By Ian Ross
Though Sudbury home building was up modestly in 2001, the residential housing market continues to be mired in a seven-year slump. According to regional building services for the city, 202 units were created last year, up slightly from 188 the year before, but still the city’s third-worst year since 1974.
Warren Philp, market analyst for Canada Mortgage and Housing Corp. says single starts were up 191 units, a slight improvement from 173 in 2000, considering the unemployment rate inched up 4.1 per cent last year.
But it is still a far cry from the peak home construction years of the late 1980s and early 1990s, where home starts maxed out at 2,485 units in 1991.
"There's been a whole restructuring of the Northern Ontario economy," says Philp. "We're primarily a resource-oriented economy and there's been significant downsizing in some of the our traditional industries due to the need to become more competitive, and with mechanization that's occurred in those industries."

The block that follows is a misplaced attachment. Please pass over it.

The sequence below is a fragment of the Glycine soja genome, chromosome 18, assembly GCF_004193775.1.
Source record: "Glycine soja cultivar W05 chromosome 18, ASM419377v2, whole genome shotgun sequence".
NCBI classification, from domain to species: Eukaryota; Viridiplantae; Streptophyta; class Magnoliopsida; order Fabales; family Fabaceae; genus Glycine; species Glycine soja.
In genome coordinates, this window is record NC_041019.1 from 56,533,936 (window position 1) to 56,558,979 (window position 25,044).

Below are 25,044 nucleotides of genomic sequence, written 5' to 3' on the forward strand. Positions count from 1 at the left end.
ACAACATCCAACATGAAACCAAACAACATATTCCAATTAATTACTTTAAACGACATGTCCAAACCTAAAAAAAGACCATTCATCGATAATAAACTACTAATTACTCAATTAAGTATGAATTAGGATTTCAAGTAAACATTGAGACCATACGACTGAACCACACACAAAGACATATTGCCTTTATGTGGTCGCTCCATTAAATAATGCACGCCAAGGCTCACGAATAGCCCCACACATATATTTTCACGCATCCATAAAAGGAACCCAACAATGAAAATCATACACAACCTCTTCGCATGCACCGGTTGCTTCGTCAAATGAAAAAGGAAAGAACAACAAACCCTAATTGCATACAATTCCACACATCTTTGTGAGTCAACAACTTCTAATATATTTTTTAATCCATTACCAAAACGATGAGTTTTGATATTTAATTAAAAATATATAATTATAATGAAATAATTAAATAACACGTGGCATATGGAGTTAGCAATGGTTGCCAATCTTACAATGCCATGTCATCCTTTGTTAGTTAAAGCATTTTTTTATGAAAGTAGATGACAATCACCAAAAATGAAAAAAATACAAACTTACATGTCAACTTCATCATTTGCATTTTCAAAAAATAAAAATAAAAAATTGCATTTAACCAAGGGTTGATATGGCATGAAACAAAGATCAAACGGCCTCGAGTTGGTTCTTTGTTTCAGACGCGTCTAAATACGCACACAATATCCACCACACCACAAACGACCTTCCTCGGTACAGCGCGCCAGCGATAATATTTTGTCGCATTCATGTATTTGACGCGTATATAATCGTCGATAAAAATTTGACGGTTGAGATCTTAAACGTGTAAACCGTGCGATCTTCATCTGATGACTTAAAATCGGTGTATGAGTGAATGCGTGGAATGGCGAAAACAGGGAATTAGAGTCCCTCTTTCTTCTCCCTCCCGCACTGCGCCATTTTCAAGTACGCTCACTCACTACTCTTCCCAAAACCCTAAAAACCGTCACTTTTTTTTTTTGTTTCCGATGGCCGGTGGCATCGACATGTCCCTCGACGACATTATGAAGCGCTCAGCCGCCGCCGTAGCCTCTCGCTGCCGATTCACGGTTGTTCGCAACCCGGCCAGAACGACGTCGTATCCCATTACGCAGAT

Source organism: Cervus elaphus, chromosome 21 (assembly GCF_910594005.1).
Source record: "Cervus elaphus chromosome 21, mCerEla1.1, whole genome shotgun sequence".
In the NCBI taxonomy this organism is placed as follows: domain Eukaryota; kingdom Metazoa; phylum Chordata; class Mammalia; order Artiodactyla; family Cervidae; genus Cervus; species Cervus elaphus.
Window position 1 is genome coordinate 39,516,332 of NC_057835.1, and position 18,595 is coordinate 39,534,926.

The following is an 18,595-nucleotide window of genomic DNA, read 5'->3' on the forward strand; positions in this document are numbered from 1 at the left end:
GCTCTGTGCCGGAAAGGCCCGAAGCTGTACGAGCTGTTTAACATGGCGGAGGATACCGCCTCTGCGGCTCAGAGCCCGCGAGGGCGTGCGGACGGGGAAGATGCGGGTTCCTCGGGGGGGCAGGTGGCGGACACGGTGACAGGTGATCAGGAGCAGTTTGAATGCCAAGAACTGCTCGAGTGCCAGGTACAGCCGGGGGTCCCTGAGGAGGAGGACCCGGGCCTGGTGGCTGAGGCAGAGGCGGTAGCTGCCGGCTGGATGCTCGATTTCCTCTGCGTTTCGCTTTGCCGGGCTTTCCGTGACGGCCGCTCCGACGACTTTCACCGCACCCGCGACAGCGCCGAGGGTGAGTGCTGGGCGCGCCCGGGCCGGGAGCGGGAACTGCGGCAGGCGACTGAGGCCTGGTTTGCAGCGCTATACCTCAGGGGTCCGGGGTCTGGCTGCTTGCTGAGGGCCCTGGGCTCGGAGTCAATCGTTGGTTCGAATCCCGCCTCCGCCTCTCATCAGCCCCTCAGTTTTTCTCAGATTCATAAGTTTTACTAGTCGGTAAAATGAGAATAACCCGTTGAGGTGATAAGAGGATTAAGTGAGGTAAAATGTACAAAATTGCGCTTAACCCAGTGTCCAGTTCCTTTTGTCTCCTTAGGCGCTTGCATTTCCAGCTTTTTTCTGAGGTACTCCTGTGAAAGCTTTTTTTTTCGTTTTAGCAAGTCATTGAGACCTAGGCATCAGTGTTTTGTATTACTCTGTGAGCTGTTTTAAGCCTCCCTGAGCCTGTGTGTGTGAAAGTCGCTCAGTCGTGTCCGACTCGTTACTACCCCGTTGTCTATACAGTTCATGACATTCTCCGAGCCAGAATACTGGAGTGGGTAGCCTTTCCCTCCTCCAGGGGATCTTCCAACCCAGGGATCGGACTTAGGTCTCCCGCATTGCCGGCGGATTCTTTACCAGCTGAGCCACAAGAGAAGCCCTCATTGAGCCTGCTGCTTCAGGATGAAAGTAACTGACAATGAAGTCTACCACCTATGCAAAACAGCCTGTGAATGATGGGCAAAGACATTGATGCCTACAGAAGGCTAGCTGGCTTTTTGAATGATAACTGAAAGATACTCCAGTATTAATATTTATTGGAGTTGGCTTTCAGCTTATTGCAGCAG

That has translated to sluggish residential construction and a weak employment market, he adds. The result is that consumers either leave town or look for cheaper accommodations, as evident in the 2001 resale market numbers of 1,937, up 6.1 per cent from 2000, he points out.
Philp says Sudbury remains a homebuyer’s market with the average price hovering around $107,774, down 1.4 per cent in 2000, and noticeably dropping from the 1992 average price of $116,000.
The biggest construction story in Sudbury, is the one that is not. With costs of the city's single-site regional hospital going through the roof, the project was shut down this winter pending completion of an operational review as ordered by the province. But it improved the overall total value of construction last year, topping out at $124 million, compared to $102 million in 2000, Philp says.
Institutional sector spending fared the best, up 92 per cent, and residential by four per cent. The commercial building sector took a 39-per-cent dive, as did the industrial sector by 29 per cent. Regional building figures show the total number of building permits issued in 2001 made a marked improvement jumping to 1865, up from 1517 the year before.
But overall, it was no match for the building boom years between 1989 and 1991 when more than $200 million annually was spent locally.